Bosnia, Europe's recurring nightmare, is pushing its way into the NATO summit and providing more irritants in the troubled U.S.-France relationship. In the run-up to the alliance meeting, the Paris government has been putting pressure on a reluctant President Clinton to intervene militarily in the 21-month conflict. This comes at a sensitive time as Serbian forces renew heavy shelling of Sarajevo, a step Washington warned last year could lead to U.S. aerial counter-strikes.
The United States should resist such pressure for higher reasons than because it comes from a nation, France, that has opted out of the NATO military command for more than a quarter-century. There is solid evidence the Muslims as well as the Serbs and the Croats have resisted a peace agreement in order to fulfill the demands of extremists in their ranks. Each side seeks territorial advantage; each side for its own purposes seeks to manipulate the world community; each side needs to admit such tactics are literally at a dead end.
To be sure, the Muslims have suffered most in this horrible war. Our hearts go out to its victims as they endure or succumb to incessant battle and the rigors of winter. But it does not serve the cause of effective peace-keeping in the future -- and there will be plenty of need for it -- if intervention offers little prospect of an early and sustainable success. The lesson of Somalia is on American minds.
At the very time France wants stronger U.S. action, there is increasing talk in Europe of pulling out the current contingents of British, French and Spanish peacekeepers this spring if the fighting is still going on. Such threats can serve a purpose if they finally force the kind of agreement U.N. mediators have been pushing. A key meeting is set for Geneva in mid-January.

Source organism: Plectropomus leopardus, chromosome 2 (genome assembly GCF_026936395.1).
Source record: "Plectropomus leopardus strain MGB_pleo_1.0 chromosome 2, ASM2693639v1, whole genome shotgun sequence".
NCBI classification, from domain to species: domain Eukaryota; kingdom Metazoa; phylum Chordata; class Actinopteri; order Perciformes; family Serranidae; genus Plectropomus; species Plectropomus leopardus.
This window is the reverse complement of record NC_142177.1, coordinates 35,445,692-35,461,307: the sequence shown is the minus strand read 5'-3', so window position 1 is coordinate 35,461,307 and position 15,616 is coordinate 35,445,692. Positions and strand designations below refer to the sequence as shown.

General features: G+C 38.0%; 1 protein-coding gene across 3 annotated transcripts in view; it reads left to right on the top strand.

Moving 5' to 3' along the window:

Even if the warring parties sign on, peace-keeping will be a risky business. The Clinton administration may yet have to face up to its earlier and perhaps ill-considered pledges to provide up to 25,000 troops.
The Bosnia conflict should force NATO to restructure itself so it does not make so much of a mess of similar situations in the future. From the summit will come plans to create "combined joint task forces" for possible assignment outside of alliance territory. The pretense of having all alliance members join in would be scrapped in favor of a looser but more realistic plan where such decisions are left to individual nations.
There is no guarantee this approach will work. But it may goad the Europeans to take a larger military role in NATO instead of depending so much on the leadership of a U.S. superpower with global responsibilities in a chaotic world.